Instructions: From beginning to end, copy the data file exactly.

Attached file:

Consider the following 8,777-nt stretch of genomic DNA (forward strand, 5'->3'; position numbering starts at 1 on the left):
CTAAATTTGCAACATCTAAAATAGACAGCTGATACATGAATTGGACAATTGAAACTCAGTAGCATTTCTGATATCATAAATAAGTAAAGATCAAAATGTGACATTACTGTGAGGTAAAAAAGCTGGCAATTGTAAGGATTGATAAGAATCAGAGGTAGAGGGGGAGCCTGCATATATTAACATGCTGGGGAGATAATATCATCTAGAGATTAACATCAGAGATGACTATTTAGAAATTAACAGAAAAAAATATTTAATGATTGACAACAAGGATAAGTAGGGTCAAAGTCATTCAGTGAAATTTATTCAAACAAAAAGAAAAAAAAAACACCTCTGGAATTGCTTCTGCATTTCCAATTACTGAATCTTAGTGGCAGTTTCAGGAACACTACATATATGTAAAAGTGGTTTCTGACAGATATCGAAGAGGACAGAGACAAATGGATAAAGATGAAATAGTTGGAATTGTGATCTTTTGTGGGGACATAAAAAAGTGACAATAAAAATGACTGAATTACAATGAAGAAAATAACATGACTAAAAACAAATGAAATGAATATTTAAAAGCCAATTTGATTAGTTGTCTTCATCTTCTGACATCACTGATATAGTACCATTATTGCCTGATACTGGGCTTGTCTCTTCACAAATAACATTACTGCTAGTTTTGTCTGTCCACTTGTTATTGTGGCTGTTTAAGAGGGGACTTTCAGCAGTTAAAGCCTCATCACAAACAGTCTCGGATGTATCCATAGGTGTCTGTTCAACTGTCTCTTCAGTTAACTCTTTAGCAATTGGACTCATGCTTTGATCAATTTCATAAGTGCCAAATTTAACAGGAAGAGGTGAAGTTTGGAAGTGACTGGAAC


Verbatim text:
Consider the following 8,777-nt stretch of genomic DNA (forward strand, 5'->3'; position numbering starts at 1 on the left):
CTAAATTTGCAACATCTAAAATAGACAGCTGATACATGAATTGGACAATTGAAACTCAGTAGCATTTCTGATATCATAAATAAGTAAAGATCAAAATGTGACATTACTGTGAGGTAAAAAAGCTGGCAATTGTAAGGATTGATAAGAATCAGAGGTAGAGGGGGAGCCTGCATATATTAACATGCTGGGGAGATAATATCATCTAGAGATTAACATCAGAGATGACTATTTAGAAATTAACAGAAAAAAATATTTAATGATTGACAACAAGGATAAGTAGGGTCAAAGTCATTCAGTGAAATTTATTCAAACAAAAAGAAAAAAAAAACACCTCTGGAATTGCTTCTGCATTTCCAATTACTGAATCTTAGTGGCAGTTTCAGGAACACTACATATATGTAAAAGTGGTTTCTGACAGATATCGAAGAGGACAGAGACAAATGGATAAAGATGAAATAGTTGGAATTGTGATCTTTTGTGGGGACATAAAAAAGTGACAATAAAAATGACTGAATTACAATGAAGAAAATAACATGACTAAAAACAAATGAAATGAATATTTAAAAGCCAATTTGATTAGTTGTCTTCATCTTCTGACATCACTGATATAGTACCATTATTGCCTGATACTGGGCTTGTCTCTTCACAAATAACATTACTGCTAGTTTTGTCTGTCCACTTGTTATTGTGGCTGTTTAAGAGGGGACTTTCAGCAGTTAAAGCCTCATCACAAACAGTCTCGGATGTATCCATAGGTGTCTGTTCAACTGTCTCTTCAGTTAACTCTTTAGCAATTGGACTCATGCTTTGATCAATTTCATAAGTGCCAAATTTAACAGGAAGAGGTGAAGTTTGGAAGTGACTGGAAC